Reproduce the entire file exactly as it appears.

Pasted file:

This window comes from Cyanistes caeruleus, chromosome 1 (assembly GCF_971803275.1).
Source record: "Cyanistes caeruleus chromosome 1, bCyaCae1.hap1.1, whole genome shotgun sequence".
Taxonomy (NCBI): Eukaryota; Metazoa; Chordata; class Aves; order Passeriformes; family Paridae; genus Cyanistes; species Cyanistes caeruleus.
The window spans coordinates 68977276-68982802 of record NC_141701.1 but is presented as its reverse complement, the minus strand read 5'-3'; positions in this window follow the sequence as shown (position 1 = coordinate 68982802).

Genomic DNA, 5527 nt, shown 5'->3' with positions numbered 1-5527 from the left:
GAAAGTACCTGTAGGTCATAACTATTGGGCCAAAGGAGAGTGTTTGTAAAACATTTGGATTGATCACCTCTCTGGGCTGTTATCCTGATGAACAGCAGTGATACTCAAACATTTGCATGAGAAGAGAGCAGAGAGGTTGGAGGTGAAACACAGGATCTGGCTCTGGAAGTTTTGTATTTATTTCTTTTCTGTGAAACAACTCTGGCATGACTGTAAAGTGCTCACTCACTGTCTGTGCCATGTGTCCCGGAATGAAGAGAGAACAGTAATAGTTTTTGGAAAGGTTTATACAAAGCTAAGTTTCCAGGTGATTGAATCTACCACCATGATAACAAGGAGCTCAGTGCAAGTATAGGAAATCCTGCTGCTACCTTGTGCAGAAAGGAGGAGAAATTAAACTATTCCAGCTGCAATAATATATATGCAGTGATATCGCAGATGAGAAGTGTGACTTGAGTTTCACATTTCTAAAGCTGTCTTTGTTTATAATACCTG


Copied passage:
This window comes from Cyanistes caeruleus, chromosome 1 (assembly GCF_971803275.1).
Source record: "Cyanistes caeruleus chromosome 1, bCyaCae1.hap1.1, whole genome shotgun sequence".
Taxonomy (NCBI): Eukaryota; Metazoa; Chordata; class Aves; order Passeriformes; family Paridae; genus Cyanistes; species Cyanistes caeruleus.
The window spans coordinates 68977276-68982802 of record NC_141701.1 but is presented as its reverse complement, the minus strand read 5'-3'; positions in this window follow the sequence as shown (position 1 = coordinate 68982802).

Genomic DNA, 5527 nt, shown 5'->3' with positions numbered 1-5527 from the left:
GAAAGTACCTGTAGGTCATAACTATTGGGCCAAAGGAGAGTGTTTGTAAAACATTTGGATTGATCACCTCTCTGGGCTGTTATCCTGATGAACAGCAGTGATACTCAAACATTTGCATGAGAAGAGAGCAGAGAGGTTGGAGGTGAAACACAGGATCTGGCTCTGGAAGTTTTGTATTTATTTCTTTTCTGTGAAACAACTCTGGCATGACTGTAAAGTGCTCACTCACTGTCTGTGCCATGTGTCCCGGAATGAAGAGAGAACAGTAATAGTTTTTGGAAAGGTTTATACAAAGCTAAGTTTCCAGGTGATTGAATCTACCACCATGATAACAAGGAGCTCAGTGCAAGTATAGGAAATCCTGCTGCTACCTTGTGCAGAAAGGAGGAGAAATTAAACTATTCCAGCTGCAATAATATATATGCAGTGATATCGCAGATGAGAAGTGTGACTTGAGTTTCACATTTCTAAAGCTGTCTTTGTTTATAATACCTG